The UK continues to sleepwalk into a pensions crisis due to the lack of retirement savings by millions of gig economy workers, warns HR and payroll provider MHR ahead of Pension Awareness Day this Sunday.
The Nottingham-based company says workers in the gig economy, estimated by the TUC to number 4.7 million, risk having no pension and is continuing to call on the Government to expand the automatic enrolment for workplace pensions to include those working in the gig economy.
Neil Tonks, Legislation Manager at MHR commented: “Despite attracting criticism for the way unethical employers are able to try and sidestep employment rights such as holiday and sick pay, the gig economy continues to expand rapidly. For its supporters it delivers a flexible route into work and provides parents and carers with greater freedom to fit work around their lifestyle and caring responsibilities.
“Worryingly, however, gig workers often don’t have access to a workplace pension because they’re considered self-employed. In many cases they also choose not to put money aside into a private pension, possibly because they can’t afford to do so.
“Unless action is taken, we’ll continue to sleepwalk into a pensions crisis whereby a generation of workers, who perhaps require security the most, are left in a vulnerable position. Trapped in low-paid work and not saving for the future, they risk being forced to work in their retirement years because they have no private pension and haven’t accrued enough Qualifying Years on their National Insurance record to claim the full state pension.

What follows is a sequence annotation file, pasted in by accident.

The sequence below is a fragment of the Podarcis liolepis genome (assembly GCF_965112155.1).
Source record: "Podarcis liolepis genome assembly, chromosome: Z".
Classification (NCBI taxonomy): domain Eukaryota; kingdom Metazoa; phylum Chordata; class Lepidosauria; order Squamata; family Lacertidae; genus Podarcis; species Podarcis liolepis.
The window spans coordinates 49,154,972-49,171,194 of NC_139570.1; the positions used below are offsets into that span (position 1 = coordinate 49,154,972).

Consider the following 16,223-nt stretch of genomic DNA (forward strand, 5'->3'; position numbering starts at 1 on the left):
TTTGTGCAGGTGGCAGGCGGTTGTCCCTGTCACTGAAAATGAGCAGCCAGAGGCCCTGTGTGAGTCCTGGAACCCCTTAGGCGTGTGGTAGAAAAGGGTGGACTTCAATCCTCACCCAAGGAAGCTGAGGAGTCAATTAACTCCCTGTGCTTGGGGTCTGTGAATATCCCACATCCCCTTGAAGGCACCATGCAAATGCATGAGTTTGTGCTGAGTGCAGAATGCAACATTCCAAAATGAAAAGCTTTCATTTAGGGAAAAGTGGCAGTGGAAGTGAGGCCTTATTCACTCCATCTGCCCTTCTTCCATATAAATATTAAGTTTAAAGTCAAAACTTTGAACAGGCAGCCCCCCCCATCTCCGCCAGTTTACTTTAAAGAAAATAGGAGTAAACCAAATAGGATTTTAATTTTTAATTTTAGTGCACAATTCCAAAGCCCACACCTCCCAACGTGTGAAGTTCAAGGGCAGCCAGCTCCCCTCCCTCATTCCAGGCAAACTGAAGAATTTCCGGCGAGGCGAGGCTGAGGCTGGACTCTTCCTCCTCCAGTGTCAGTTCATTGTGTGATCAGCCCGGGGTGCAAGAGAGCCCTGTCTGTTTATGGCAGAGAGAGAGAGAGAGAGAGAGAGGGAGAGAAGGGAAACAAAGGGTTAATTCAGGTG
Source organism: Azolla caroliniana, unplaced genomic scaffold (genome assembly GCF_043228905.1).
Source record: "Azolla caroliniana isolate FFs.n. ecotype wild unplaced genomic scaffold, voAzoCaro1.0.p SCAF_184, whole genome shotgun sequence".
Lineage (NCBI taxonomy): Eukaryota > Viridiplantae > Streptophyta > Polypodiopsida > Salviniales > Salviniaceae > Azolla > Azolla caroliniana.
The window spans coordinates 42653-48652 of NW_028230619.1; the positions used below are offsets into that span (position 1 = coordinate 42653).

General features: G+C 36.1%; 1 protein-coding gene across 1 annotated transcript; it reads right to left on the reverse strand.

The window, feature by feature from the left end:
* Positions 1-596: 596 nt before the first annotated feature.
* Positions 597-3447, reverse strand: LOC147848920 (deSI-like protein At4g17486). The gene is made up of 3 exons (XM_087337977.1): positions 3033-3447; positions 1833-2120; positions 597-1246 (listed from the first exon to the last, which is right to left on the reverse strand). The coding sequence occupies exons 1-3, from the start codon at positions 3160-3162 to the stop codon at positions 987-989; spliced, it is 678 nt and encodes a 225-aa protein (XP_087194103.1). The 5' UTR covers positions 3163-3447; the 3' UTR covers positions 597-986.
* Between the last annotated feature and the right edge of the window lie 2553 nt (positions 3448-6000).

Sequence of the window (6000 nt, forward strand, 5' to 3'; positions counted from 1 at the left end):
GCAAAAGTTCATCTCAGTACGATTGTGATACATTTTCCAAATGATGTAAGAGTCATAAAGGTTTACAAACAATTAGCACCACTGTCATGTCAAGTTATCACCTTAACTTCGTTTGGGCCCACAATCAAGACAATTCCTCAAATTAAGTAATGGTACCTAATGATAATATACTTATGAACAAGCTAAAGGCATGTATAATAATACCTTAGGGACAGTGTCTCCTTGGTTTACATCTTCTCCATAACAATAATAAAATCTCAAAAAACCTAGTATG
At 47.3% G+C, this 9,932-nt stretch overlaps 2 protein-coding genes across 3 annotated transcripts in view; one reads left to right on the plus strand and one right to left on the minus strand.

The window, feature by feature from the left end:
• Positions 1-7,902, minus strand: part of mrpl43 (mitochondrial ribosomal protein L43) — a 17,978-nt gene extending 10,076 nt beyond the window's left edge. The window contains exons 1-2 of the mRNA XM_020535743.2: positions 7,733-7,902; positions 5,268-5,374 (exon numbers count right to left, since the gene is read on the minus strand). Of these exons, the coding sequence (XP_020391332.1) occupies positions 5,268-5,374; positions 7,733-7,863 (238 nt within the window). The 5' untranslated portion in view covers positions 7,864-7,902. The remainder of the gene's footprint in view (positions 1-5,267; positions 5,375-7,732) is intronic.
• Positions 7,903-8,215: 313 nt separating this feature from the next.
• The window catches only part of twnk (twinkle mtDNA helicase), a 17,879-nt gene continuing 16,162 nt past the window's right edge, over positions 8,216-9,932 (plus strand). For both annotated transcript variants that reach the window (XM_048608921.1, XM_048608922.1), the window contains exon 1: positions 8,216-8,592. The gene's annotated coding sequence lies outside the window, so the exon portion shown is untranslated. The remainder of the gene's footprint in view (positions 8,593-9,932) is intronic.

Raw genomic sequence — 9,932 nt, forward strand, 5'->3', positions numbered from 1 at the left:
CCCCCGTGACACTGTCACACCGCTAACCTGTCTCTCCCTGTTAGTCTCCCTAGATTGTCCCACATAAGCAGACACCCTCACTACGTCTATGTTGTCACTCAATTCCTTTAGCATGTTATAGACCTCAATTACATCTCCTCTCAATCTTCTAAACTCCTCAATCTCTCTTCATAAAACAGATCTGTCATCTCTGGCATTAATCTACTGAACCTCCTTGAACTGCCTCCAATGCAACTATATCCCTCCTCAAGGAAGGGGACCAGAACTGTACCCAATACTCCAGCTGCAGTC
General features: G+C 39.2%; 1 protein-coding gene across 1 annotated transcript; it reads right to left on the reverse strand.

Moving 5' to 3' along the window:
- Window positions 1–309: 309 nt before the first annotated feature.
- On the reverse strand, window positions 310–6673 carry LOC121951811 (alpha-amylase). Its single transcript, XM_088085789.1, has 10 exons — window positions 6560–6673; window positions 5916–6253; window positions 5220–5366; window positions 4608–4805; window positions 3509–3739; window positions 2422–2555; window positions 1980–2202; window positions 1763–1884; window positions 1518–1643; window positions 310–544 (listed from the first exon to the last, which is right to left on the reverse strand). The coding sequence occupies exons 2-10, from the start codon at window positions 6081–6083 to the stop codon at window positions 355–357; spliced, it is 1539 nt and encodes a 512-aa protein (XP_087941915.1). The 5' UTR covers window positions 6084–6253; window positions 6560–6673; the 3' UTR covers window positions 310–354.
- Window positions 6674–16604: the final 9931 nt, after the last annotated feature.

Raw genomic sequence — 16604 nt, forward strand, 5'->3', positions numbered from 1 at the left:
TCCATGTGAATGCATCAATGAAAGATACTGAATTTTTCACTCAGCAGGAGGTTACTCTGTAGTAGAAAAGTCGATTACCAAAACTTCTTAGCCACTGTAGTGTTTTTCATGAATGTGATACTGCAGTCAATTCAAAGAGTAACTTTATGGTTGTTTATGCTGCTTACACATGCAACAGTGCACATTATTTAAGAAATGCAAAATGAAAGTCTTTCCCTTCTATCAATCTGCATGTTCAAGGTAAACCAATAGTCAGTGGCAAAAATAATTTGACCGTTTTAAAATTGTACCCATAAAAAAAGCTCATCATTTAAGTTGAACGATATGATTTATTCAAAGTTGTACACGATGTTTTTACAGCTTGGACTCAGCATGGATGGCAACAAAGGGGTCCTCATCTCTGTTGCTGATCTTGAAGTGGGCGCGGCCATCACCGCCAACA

“This situation has been known about for some time but despite being included in the Taylor Report into modern working practices and being highlighted by the Work and Pensions committee of MPs, no concrete steps have been taken to address it.”
He adds: “The lack of pension provision for the growing number of workers in the gig economy is a real concern which needs addressing quickly. While many people see gig-working as a short-term option and assume they’ll accumulate a pension at some point in their career, the reality is that many get stuck in a rut and may work in this type of employment for longer than they initially envisaged, leaving them facing an insecure future.
“There are a number of possible options, such as expanding auto-enrolment to include the gig economy, or introducing a new ‘sidecar’ scheme for self-employed workers which reflects their variable income and allows them to put money aside for their pension. Implementation of these would be a big help in enabling gig economy workers, and other self-employed people, to build up a pot for their retirement and long-term security. They contribute a lot to the UK economy, so surely they deserve a decent retirement when they reach the end of their working lives?”